Stephen D. King, Senior Economic Adviser, HSBC
Venue : Stamford American Auditorium (AmCham Office, 1 Scotts Rd, #23-03 Shaw Centre)
Date : June 22, 2017
Time : 8:00 AM - 9:30 AM
Price : $15.00
long considered the best route to economic prosperity, is not inevitable. An
approach built on the principles of free trade and, since the 1980s, open
capital markets, is beginning to fracture. With disappointing growth rates
across the Western world, nations are no longer willing to sacrifice national
interests for global growth; nor are their leaders able—or willing—to sell the
idea of pursuing a global agenda of prosperity to their citizens.
Combining historical analysis with current affairs, economist Stephen D. King provides a provocative and engaging account of why globalization is being rejected, what a world ruled by rival states with conflicting aims might look like, and how the pursuit of nationalist agendas could result in a race to the bottom. King argues that a rejection of globalization and a return to “autarky” will risk economic and political conflict, and he uses lessons from history to gauge how best to avoid the worst possible outcomes.
About the Speaker:
Stephen D. King
Senior Economic Adviser
Stephen King is a senior economic adviser to HSBC and was formerly the bank's Global Chief Economist, based in London. He is currently the top-ranked global economist in the annual Extel survey and well known for his commentary on global economic affairs, globalization and the role of emerging markets and the future of financial markets.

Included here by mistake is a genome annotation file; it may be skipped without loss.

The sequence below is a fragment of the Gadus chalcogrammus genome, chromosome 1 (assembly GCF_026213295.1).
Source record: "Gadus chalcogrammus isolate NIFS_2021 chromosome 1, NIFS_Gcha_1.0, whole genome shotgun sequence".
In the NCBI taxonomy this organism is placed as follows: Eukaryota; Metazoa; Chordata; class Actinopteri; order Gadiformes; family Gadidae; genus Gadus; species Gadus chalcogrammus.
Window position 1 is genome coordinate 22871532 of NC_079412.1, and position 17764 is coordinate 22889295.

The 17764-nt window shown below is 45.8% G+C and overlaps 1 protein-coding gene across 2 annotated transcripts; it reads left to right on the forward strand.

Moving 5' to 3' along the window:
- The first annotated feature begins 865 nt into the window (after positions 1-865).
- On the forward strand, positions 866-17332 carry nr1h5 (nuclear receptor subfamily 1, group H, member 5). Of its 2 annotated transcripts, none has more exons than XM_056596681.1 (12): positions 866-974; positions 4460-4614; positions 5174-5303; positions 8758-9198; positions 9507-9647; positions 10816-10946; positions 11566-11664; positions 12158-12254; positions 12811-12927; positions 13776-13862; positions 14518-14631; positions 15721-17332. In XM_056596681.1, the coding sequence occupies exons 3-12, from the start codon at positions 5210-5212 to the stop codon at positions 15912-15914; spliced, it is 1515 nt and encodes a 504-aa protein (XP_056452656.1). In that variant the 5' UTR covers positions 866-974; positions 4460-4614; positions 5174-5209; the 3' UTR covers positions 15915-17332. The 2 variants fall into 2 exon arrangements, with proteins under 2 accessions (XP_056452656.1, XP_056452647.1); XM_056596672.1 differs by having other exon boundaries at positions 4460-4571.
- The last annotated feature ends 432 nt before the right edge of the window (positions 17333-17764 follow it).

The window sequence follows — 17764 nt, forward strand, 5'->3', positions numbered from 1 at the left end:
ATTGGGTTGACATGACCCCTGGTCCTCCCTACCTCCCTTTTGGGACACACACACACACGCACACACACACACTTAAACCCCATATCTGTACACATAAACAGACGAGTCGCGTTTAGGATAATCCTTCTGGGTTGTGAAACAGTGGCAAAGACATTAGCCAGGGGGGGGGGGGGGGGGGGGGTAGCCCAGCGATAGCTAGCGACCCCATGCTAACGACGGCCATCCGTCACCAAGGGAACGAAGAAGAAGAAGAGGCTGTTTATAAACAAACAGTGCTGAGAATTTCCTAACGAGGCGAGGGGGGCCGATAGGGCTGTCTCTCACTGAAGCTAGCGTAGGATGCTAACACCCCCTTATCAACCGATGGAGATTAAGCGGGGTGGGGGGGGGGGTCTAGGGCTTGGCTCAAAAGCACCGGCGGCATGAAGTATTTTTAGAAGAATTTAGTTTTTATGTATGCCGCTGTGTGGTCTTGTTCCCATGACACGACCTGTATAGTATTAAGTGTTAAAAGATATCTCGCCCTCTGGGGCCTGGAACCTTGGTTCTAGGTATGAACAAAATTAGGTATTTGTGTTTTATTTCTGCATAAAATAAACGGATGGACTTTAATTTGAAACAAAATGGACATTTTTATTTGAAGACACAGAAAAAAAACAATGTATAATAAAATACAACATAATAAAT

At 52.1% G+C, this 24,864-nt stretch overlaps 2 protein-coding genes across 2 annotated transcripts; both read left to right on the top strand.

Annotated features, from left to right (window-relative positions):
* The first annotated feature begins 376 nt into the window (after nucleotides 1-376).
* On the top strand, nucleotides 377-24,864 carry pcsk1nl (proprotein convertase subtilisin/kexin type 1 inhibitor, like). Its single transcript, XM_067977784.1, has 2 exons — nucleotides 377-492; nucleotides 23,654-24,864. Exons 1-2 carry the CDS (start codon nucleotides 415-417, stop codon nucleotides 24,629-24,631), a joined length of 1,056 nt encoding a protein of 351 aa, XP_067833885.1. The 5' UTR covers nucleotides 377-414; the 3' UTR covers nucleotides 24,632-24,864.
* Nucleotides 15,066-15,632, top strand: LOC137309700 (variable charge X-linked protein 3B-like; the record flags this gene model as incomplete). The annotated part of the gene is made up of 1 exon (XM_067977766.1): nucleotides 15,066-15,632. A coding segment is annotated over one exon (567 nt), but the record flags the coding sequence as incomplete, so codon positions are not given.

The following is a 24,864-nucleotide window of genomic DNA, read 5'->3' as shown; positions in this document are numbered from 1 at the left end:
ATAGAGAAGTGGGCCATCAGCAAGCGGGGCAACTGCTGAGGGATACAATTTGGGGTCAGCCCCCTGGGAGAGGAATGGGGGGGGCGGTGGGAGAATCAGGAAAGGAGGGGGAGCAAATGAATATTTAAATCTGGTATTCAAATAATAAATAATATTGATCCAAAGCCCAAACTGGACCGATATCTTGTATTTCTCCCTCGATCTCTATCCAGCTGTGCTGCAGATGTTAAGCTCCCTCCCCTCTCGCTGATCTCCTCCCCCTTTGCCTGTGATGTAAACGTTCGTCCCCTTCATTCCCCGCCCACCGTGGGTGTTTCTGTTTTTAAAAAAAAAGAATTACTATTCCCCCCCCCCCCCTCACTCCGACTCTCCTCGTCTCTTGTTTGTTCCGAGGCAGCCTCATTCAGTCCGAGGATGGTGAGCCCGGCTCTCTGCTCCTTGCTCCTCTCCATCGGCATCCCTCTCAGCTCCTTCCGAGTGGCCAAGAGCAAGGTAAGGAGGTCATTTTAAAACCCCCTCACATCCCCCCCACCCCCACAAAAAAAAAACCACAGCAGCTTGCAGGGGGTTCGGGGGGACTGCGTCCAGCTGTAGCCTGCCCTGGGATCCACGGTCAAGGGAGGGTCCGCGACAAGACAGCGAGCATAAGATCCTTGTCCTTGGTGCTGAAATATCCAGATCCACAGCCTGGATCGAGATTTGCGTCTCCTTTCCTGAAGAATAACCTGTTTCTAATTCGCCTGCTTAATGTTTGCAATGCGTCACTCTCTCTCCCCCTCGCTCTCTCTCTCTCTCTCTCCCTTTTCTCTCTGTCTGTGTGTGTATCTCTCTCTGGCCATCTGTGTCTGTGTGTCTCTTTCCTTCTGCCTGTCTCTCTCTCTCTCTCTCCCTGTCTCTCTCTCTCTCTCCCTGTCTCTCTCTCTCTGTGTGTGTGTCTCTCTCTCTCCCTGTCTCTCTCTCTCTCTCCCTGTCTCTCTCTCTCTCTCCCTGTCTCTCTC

Stephen is a best-selling author; his latest book "Grave New World, The End of Globalization, the Return of History" is to be launched in May 2017. His first book, “Losing Control" was published by Yale in 2010 and was widely praised for the way it examined the impact of the emerging nations on western economic prosperity. His second book, "When the Money Runs Out", was published by Yale University Press in May 2013 and was later selected as a "book of the year" by the Financial Times, The Economist and the Times.
Stephen has written on a wide variety of economic topics. Recent examples include "The World Economy's Titanic Problem" (May 2015) focusing on the absence of policy "lifeboats" for the global economy, and "Alas, Kapital" (June 2015) focusing on the absence of investment in a world where interest rates are remarkably low. In 2014, Stephen became a member of the Financial Times' "Exchange" which offers agenda-setting commentary from leading policymakers, academics and writers around the world. He writes regularly for a number of leading global newspapers and regularly appears on television and radio editor of Global Risk, an Economist Intelligence Unit monthly publication.